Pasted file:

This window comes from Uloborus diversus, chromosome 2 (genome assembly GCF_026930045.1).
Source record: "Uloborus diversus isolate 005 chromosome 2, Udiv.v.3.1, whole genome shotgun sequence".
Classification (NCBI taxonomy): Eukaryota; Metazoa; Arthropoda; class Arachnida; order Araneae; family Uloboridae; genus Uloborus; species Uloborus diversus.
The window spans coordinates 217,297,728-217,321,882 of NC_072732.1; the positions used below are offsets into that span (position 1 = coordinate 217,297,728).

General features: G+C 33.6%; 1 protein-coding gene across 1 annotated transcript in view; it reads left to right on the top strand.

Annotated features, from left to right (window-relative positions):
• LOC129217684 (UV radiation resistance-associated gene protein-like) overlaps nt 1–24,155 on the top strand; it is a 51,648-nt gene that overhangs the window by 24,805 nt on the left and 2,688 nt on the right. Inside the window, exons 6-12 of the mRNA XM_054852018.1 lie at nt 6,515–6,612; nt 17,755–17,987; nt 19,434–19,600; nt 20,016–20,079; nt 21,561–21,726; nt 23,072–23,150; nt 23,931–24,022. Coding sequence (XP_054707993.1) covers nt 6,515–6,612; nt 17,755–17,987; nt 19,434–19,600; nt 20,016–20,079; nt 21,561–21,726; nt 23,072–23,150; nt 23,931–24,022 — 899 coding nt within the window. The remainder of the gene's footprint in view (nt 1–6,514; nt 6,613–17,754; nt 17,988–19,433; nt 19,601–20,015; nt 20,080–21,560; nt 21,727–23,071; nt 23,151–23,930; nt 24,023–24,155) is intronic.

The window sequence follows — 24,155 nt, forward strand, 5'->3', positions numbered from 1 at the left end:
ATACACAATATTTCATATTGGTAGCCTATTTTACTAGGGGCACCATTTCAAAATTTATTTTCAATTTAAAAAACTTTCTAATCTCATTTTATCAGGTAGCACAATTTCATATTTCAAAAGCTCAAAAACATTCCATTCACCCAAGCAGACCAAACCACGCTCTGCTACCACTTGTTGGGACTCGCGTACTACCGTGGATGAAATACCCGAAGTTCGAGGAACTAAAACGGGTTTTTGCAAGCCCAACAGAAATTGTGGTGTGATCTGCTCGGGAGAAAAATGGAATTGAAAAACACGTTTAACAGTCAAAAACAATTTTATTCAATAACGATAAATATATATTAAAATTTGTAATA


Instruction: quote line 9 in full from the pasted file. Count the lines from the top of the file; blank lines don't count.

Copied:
ATACACAATATTTCATATTGGTAGCCTATTTTACTAGGGGCACCATTTCAAAATTTATTTTCAATTTAAAAAACTTTCTAATCTCATTTTATCAGGTAGCACAATTTCATATTTCAAAAGCTCAAAAACATTCCATTCACCCAAGCAGACCAAACCACGCTCTGCTACCACTTGTTGGGACTCGCGTACTACCGTGGATGAAATACCCGAAGTTCGAGGAACTAAAACGGGTTTTTGCAAGCCCAACAGAAATTGTGGTGTGATCTGCTCGGGAGAAAAATGGAATTGAAAAACACGTTTAACAGTCAAAAACAATTTTATTCAATAACGATAAATATATATTAAAATTTGTAATA